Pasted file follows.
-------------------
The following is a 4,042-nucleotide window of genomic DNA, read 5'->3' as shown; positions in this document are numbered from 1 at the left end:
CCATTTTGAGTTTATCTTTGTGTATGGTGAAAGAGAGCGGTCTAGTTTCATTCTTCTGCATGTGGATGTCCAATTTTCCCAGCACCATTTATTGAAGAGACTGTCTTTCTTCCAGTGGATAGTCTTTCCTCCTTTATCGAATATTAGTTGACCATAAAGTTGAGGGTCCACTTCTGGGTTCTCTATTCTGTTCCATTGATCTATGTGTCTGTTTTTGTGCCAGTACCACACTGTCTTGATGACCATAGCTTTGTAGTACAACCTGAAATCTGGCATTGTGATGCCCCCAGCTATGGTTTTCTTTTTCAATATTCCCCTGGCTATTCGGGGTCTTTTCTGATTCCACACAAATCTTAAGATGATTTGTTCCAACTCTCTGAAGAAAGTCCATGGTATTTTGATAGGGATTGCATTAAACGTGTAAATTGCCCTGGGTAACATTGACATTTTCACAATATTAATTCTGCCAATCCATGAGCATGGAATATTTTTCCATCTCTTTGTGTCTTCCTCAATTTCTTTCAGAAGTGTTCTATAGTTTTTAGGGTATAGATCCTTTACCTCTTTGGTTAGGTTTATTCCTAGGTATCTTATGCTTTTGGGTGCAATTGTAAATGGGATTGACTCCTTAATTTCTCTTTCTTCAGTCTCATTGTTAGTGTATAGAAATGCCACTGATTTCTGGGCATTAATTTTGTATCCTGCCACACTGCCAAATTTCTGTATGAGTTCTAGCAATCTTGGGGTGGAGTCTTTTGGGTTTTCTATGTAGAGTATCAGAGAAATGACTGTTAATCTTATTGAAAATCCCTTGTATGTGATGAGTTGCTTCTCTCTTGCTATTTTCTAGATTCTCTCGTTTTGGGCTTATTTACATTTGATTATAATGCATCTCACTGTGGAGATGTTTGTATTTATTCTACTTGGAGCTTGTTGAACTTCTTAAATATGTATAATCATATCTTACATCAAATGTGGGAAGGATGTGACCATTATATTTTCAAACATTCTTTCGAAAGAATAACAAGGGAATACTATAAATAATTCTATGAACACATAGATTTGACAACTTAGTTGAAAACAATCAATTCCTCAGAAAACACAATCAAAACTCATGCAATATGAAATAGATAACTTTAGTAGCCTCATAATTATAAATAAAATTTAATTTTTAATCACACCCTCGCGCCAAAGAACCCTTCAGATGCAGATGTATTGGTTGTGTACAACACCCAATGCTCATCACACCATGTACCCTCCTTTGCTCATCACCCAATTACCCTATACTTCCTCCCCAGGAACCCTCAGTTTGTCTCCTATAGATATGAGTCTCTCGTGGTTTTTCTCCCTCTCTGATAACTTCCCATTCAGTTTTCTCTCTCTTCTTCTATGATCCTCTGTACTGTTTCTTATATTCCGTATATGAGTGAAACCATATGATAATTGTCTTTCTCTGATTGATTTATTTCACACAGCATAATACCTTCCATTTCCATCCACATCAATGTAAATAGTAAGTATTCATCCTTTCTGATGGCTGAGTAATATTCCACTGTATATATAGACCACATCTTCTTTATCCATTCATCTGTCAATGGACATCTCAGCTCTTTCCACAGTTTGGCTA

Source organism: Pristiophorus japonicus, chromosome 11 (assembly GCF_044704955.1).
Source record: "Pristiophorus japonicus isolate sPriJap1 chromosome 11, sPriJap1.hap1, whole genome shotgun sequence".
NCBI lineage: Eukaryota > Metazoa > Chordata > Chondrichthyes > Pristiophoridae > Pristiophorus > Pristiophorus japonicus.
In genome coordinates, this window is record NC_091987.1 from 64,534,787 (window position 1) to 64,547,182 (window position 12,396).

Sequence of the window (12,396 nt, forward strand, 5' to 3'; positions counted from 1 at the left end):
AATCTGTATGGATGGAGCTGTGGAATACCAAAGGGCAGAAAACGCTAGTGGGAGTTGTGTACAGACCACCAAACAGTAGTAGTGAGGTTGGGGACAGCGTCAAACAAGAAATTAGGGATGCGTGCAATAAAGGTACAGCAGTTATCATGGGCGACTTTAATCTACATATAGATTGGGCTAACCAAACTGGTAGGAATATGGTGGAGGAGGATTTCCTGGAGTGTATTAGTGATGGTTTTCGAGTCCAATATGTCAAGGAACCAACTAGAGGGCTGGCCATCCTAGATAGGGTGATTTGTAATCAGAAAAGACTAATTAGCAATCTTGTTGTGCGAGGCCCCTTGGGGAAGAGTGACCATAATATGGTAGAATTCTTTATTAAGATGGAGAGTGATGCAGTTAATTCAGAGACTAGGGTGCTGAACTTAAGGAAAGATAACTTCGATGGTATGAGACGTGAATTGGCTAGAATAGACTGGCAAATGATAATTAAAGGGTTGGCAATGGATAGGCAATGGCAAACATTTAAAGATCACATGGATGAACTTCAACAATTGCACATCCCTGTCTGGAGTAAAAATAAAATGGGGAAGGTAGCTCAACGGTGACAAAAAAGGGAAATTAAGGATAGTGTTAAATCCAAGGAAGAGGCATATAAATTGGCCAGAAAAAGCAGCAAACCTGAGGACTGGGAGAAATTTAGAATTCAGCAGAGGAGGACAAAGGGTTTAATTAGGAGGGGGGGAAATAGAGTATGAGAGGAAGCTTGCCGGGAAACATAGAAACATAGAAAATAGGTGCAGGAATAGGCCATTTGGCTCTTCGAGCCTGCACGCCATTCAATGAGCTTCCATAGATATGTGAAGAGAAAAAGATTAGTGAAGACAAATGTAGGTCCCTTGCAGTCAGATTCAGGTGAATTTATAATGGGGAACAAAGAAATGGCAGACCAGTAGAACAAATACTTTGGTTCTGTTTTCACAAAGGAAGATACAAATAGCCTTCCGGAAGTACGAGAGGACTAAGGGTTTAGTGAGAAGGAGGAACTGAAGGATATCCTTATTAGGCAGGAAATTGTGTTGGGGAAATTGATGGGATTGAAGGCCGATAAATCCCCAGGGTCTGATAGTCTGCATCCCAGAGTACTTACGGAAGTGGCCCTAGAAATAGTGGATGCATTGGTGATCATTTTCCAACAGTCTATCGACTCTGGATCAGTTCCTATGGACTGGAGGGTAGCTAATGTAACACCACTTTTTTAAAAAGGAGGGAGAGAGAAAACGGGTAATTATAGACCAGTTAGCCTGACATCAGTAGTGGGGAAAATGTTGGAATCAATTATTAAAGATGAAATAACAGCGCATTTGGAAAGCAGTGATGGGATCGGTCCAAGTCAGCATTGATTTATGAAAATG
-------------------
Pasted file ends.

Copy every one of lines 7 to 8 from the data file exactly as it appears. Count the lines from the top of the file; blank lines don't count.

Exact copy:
Sequence of the window (12,396 nt, forward strand, 5' to 3'; positions counted from 1 at the left end):
AATCTGTATGGATGGAGCTGTGGAATACCAAAGGGCAGAAAACGCTAGTGGGAGTTGTGTACAGACCACCAAACAGTAGTAGTGAGGTTGGGGACAGCGTCAAACAAGAAATTAGGGATGCGTGCAATAAAGGTACAGCAGTTATCATGGGCGACTTTAATCTACATATAGATTGGGCTAACCAAACTGGTAGGAATATGGTGGAGGAGGATTTCCTGGAGTGTATTAGTGATGGTTTTCGAGTCCAATATGTCAAGGAACCAACTAGAGGGCTGGCCATCCTAGATAGGGTGATTTGTAATCAGAAAAGACTAATTAGCAATCTTGTTGTGCGAGGCCCCTTGGGGAAGAGTGACCATAATATGGTAGAATTCTTTATTAAGATGGAGAGTGATGCAGTTAATTCAGAGACTAGGGTGCTGAACTTAAGGAAAGATAACTTCGATGGTATGAGACGTGAATTGGCTAGAATAGACTGGCAAATGATAATTAAAGGGTTGGCAATGGATAGGCAATGGCAAACATTTAAAGATCACATGGATGAACTTCAACAATTGCACATCCCTGTCTGGAGTAAAAATAAAATGGGGAAGGTAGCTCAACGGTGACAAAAAAGGGAAATTAAGGATAGTGTTAAATCCAAGGAAGAGGCATATAAATTGGCCAGAAAAAGCAGCAAACCTGAGGACTGGGAGAAATTTAGAATTCAGCAGAGGAGGACAAAGGGTTTAATTAGGAGGGGGGGAAATAGAGTATGAGAGGAAGCTTGCCGGGAAACATAGAAACATAGAAAATAGGTGCAGGAATAGGCCATTTGGCTCTTCGAGCCTGCACGCCATTCAATGAGCTTCCATAGATATGTGAAGAGAAAAAGATTAGTGAAGACAAATGTAGGTCCCTTGCAGTCAGATTCAGGTGAATTTATAATGGGGAACAAAGAAATGGCAGACCAGTAGAACAAATACTTTGGTTCTGTTTTCACAAAGGAAGATACAAATAGCCTTCCGGAAGTACGAGAGGACTAAGGGTTTAGTGAGAAGGAGGAACTGAAGGATATCCTTATTAGGCAGGAAATTGTGTTGGGGAAATTGATGGGATTGAAGGCCGATAAATCCCCAGGGTCTGATAGTCTGCATCCCAGAGTACTTACGGAAGTGGCCCTAGAAATAGTGGATGCATTGGTGATCATTTTCCAACAGTCTATCGACTCTGGATCAGTTCCTATGGACTGGAGGGTAGCTAATGTAACACCACTTTTTTAAAAAGGAGGGAGAGAGAAAACGGGTAATTATAGACCAGTTAGCCTGACATCAGTAGTGGGGAAAATGTTGGAATCAATTATTAAAGATGAAATAACAGCGCATTTGGAAAGCAGTGATGGGATCGGTCCAAGTCAGCATTGATTTATGAAAATG